During cinema’s early years, the expected role for females in film was reduced to the stereotypical damsel in distress. Where female actress’ were offered little more than background props, the male actors were provided the juicy narrative, multidimensional character development, and memorable scenes in the early landscape of cinema. However, cinema has long been viewed as a reflection of the culture and times of particular communities. In a pre-World War II society, the role of women remained limited in many civil societies. Considering those involved in the production of a film were predominantly male, it is unsurprising that this translated to film in that women were portrayed as being passive and relatively insignificant in terms of plot.
However, post-war anxiety created a new society, not only culturally, but concurrently with the development of new cinema. In many developed countries, female liberation and the rise of feminism defined the following decades. As a result, the issue of female importance could no longer be accepted to be reduced as background props in movies. Accompanying this shift concerning the traditional role for women was a certain mood of distrust and pessimism (primarily from men). Thus, this cynicism towards this societal change was reflected in the new roles of women in cinema. Giving rise to new film genres in the wake of the feminist movement, femme fatales were characterized by their ambition, cunning, and manipulation of men that contradicted traditional views of women.
In particular, it was the film noir genre that focused on crime drama and sexual motives which brought to the forefront femme fatales in film. A femme fatale literally translates from French into a “deadly woman.” Literature from around the world had long introduced the idea of femme fatales, with characters such as Lady MacBeth, Medea from Greek mythology, Lady Rokujo from the epic Japanese work The Tale of Genji, all being characterized of using seduction as a means of achieving their dangerous and immoral ambitions. Film noir genre developed in the midst of the Second World War where women were finally afforded to work alongside men in many professions (although much of the reason had to do out of necessity than the desire for gender equality as labor shortages due to fighting males required it). With this new challenge to the nuclear family and traditional idea of womanhood, women in cinema that reinforced a wide-spread suspicion of what would become of society with these fundamental changes.
Femme fatale film was characterized by many things. First, they overtly rejected the roles women had been assigned by the male dominated society. Being a mother and wife are of no interest. Femme fatale figures are presented as independent spirits. Or, if they are portrayed as being married, the marriage is given suspicious undertones as being rooted in advantage and manipulation. Film noir cinema stresses that women have long been viewed as objects by their male counterparts in the context of marriage, and now there is a collective awareness of this by women. In the 1944 Double Indemnity movie, the female protagonist Phyllis Dietrichson murders her husband because she is frustrated by her lower worth in the marital context, rather than being an object of desire on the singles scene. The persona of femme fatale movies is portrayed ironically: On one hand, these women reject the traditional objectification because of their gender, yet they use seduction and are willing to objectify themselves as a means of achieving their ambitions. The portrayal of marriage has an interesting design in cinema that features femme fatales in practicing a childless marriage. Femme fatales view marriage neither out of love nor for the creation of new life, but rather it is primarily about advantage and selfish gains.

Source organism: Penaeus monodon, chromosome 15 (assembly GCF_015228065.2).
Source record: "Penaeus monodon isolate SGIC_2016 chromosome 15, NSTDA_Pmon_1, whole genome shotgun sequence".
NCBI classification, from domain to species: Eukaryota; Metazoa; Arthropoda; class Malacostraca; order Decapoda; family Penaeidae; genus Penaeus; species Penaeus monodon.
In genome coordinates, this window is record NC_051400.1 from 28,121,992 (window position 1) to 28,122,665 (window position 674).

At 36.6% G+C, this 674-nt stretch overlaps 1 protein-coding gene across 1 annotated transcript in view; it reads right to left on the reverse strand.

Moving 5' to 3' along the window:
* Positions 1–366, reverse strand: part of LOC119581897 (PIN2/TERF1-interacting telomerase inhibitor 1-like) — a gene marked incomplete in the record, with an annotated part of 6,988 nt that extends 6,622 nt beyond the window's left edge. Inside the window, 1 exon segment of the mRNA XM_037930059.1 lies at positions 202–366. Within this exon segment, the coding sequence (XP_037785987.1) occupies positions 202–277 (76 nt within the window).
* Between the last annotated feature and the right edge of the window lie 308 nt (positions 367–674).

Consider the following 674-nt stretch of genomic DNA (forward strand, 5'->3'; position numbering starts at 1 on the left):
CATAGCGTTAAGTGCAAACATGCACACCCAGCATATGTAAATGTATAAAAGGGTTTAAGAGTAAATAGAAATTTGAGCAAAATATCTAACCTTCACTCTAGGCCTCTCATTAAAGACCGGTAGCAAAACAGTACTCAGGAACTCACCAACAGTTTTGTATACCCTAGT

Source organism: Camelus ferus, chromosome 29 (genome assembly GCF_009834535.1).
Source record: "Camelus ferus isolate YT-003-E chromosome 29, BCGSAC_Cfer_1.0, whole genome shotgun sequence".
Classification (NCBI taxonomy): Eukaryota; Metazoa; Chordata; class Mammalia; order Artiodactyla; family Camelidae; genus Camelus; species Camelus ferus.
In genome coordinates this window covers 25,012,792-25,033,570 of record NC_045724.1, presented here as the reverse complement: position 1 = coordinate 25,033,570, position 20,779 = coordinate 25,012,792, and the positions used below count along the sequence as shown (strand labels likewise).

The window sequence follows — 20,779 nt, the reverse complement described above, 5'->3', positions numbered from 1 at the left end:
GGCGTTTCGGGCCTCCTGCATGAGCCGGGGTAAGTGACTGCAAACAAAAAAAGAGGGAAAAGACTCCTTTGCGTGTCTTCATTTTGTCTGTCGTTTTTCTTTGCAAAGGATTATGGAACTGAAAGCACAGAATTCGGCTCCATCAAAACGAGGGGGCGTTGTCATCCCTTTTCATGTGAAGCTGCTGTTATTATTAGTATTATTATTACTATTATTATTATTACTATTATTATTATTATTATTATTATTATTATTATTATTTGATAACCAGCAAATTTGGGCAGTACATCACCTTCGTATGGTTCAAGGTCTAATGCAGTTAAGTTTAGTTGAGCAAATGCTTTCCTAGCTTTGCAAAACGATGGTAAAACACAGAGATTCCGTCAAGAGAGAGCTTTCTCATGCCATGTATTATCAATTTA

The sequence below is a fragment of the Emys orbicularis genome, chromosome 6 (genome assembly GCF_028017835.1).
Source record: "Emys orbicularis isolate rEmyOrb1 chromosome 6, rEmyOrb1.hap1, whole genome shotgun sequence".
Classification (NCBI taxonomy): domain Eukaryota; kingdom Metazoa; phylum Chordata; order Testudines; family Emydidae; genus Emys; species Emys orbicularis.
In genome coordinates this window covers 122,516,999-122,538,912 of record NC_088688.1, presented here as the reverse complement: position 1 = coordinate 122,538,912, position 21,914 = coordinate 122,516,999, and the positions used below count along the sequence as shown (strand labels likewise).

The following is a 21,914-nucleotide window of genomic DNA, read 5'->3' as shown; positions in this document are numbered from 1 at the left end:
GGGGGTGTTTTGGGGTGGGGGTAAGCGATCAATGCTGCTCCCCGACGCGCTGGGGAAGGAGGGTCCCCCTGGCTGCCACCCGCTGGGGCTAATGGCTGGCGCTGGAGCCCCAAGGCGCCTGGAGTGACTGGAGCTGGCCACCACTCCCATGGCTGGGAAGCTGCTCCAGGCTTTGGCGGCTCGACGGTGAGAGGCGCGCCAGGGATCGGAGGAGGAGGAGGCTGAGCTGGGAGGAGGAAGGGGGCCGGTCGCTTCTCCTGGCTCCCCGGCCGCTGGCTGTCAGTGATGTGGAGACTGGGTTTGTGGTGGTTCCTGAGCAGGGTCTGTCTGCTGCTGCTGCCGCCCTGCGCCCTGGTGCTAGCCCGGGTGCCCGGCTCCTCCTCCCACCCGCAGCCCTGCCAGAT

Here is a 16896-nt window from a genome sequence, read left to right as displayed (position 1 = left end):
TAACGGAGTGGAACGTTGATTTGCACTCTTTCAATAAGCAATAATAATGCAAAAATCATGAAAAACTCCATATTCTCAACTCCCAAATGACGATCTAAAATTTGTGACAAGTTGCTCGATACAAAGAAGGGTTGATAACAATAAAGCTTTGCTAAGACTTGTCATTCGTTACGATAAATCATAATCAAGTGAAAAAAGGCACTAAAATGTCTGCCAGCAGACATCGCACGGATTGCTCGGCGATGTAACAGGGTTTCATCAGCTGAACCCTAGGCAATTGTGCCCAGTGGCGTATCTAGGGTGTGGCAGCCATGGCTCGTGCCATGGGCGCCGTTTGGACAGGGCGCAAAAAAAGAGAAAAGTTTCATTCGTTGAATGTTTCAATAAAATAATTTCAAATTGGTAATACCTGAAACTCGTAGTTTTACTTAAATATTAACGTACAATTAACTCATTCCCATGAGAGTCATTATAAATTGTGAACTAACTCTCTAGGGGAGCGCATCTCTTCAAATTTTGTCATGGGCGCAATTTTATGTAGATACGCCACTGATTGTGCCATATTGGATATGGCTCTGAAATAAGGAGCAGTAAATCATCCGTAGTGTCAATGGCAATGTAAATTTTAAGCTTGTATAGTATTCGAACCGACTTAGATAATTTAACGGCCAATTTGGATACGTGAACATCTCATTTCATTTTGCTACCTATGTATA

Femme fatale movies primarily limited the role of women in cinema as a moral obstacle for the male protagonist of the movie, mostly detectives. Their integrity and moral groundings were at stake and lost when femme fatales were introduced into the equation in these films. Independent, smart, and sexual women proved more menacing than the murderers that were on the street.
Femme Fatales continue to captivate audience’s imagination because they contradict the very notion of the damsel in distress that women have been traditionally portrayed as in cinema. Femme fatale film has today been extended beyond the film noir genre, although stories involving crime and passion are the most prevalent backdrop for femme fatales. The 1987 film Fatal Attraction, for example, told the story of an adulterous affair involving the married Michael Douglas and Glenn Close that became violent when the woman refused to let the affair to end. Such a portrayal in femme fatale film reflects an evolution and variation within the characterization. In some movies, femme fatales are stable and viewed to have too much mental control over men. Yet in others, women in cinema suffer from mental instability that makes them that much more dangerous.